So, while the ongoing drama known as “What About Nathaniel?” drags on at the SFMTA, we’re getting news that Yet Another Transit Boss is due to be fired – but still retain big pay and benefits. Dorothy Duggard, BART’s big boss, is set to be let go from the agency, but despite essentially being fired, will still get her big pay and benefits for 15 months. This is simliar to Mr. Ford’s contract (which the N Judah Chronicles has criticized since Day One), which also guarantees him big pay and benefits, even if he is fired.
Now, there’s been a lot of howling and screaming about how “driver pay” is allegedly the reason both agencies have financial problems, but not once do you hear a newspaper editorial or most people criticize these huge salaries for the bosses, which also include these provisions that get them paid even if they are fired. Wouldn’t you like to have a job where you could literally show up to work, completely screw up, and the moment you’re fired, you STILL get to keep on getting paid and get your benefits for a year or more? I know I sure would.
The same people who think we should pay the rank-and-file minimum wage always seem to back this concept of big pay for public sector bosses, saying we need to “get the best people.” Really? Would anyone argue we got our money’s worth from Ford, who spent most of his time tearing down the Muni system and looking for another job? Would anyone say BART is a model of efficiency?
I think people deserve to be paid well and fair in the public sector, especially since they don’t have the opportunity for things like profit sharing and stock options like those in the public sector. However, at some point one has to ask where is the “service” when you have a class of folks who make a career of jumping from agency to agency in search of a platinum parachute or another set of perks? At what point do we start paying 500,000, or even a million dollars a year for some CEO of the MTA or BART, because it’s what conventional wisdom says such people cost?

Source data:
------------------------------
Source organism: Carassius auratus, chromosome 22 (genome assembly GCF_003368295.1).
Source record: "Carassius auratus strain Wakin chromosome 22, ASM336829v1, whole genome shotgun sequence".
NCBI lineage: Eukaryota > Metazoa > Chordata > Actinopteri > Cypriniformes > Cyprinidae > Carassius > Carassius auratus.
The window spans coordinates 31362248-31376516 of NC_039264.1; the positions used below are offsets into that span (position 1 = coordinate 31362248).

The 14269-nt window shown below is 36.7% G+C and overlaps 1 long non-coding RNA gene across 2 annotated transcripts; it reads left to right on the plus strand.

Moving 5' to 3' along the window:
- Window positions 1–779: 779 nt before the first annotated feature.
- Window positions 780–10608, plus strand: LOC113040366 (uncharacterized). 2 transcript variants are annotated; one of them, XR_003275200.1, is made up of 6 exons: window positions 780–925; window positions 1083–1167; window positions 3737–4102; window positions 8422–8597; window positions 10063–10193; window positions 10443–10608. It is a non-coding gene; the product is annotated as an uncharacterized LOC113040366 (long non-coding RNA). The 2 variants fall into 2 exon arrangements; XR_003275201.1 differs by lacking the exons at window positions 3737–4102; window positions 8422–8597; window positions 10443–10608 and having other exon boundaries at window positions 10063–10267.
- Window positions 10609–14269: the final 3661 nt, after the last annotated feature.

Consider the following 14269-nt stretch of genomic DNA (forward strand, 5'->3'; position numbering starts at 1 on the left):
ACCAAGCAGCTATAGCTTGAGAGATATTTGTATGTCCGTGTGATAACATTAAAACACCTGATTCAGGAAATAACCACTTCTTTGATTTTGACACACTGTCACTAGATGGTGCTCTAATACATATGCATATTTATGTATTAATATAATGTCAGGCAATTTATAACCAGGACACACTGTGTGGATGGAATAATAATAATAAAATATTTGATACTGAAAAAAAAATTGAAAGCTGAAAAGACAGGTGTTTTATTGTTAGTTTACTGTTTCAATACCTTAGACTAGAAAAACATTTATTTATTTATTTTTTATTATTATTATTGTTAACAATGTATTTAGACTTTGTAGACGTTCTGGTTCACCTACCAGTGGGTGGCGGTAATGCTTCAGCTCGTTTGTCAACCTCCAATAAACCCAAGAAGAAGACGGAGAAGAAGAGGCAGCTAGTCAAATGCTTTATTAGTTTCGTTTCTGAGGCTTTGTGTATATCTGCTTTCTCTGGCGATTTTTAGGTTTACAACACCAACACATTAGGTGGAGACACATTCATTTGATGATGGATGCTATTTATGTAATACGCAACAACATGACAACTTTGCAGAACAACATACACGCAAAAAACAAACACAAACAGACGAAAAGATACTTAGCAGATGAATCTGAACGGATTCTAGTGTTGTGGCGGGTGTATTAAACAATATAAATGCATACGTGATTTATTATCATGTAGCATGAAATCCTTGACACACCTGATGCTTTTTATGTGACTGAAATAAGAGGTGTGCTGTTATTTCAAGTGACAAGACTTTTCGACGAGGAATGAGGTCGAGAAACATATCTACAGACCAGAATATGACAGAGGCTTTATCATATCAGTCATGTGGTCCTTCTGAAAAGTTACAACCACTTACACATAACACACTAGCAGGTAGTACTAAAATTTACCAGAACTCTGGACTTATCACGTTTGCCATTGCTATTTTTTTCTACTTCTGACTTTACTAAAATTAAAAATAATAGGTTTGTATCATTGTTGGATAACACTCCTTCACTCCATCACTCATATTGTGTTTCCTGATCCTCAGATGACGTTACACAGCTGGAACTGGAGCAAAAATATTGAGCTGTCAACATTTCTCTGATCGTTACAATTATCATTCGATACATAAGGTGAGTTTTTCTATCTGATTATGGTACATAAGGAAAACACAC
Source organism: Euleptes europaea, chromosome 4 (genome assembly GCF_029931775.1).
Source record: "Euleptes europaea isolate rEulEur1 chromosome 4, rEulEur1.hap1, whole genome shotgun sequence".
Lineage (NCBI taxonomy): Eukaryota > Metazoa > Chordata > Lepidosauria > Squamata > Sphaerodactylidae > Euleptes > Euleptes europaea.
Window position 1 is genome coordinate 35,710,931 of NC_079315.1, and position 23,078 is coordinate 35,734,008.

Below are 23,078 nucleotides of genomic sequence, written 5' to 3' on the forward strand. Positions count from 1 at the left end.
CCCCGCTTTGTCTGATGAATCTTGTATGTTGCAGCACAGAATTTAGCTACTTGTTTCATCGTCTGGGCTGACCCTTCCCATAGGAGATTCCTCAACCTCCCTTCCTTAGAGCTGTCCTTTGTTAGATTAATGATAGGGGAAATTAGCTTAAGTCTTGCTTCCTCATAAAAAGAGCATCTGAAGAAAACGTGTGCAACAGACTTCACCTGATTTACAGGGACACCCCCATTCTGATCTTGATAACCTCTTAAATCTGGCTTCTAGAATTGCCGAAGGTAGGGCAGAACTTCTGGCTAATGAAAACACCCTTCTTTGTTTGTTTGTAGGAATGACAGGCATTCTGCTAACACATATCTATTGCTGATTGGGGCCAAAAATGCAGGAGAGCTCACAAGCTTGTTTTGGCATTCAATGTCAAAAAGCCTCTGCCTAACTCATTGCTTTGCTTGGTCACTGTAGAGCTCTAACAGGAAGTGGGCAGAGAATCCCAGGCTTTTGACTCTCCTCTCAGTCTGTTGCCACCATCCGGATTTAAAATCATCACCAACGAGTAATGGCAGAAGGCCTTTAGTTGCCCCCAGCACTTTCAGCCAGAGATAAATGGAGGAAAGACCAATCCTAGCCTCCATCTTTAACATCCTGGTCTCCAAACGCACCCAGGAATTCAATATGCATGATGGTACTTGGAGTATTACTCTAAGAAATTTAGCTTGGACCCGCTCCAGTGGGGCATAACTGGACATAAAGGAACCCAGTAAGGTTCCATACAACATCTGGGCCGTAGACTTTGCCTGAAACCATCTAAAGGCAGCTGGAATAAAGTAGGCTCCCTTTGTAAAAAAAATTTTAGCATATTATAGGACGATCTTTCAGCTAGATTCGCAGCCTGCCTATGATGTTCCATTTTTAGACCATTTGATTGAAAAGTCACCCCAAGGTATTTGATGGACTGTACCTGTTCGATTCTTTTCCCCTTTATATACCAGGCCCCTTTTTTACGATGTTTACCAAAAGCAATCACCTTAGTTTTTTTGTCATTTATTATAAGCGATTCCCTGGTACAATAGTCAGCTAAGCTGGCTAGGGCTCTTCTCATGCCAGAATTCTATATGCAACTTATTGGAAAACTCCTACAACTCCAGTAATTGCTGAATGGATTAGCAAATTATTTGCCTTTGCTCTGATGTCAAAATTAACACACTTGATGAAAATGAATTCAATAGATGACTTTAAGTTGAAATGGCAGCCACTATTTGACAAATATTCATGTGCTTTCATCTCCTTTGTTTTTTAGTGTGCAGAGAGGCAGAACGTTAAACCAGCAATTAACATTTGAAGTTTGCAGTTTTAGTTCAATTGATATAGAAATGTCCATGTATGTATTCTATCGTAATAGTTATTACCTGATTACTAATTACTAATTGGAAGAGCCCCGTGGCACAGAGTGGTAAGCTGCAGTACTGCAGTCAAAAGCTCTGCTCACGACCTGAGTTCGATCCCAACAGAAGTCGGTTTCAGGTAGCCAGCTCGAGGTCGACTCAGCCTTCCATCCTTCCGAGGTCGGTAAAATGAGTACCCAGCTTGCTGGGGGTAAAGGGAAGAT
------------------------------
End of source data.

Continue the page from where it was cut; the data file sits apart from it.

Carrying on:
To me, and most sensible folks, unless we’re hiring Harry Potter, Darth Vader, Admiral Adama, or Yoda to come in and use their skillz and magicks to save Muni, this spiral upward of executive costs is just a race to nowhere. If we’re going to ask drivers and other workers at agencies for “sacrifice,” some has to come from the top too. It’s only fair.
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San Francisco News & Politics
For the next charter revision referendum; 1. a salary cap at for the ED, and 2. a straight up two week severance payout with applying to move on as just cause for immediate termination.
Whatever happened to making the pay for Nat Ford based on Muni’s on-time performance?
Last I heard, Muni’s on-time rate was in the 70%’s. In other words, a C average. How could someone who does C average work be worth over $300,000 per year?
In both the public and private sectors, we seem to have forgotten “pay for performance,” at least at the management level. We have been operating on the “pay and hope for performance” principle lately.
It sickens me to see line workers in the public sector vilified for their pay packages, while the leaders seem to get a free pass for 6-figure packages with huge parachutes.
Typical public sector employee unions opted for good pension and medical benefits in lieu of the things you mention: 401k plans, profit-sharing, and stock options. It’s true those benefits have not been great in the private sector the last few years, but I don’t agree that we need to bring everyone down to the poor levels paid by some big companies.
MUNI has some egregious clauses in its contract that we need to eliminate if possible, but I don’t have a problem with paying drivers a decent living, assuming they actually care about getting me to my office on time so I can earn my own decent living.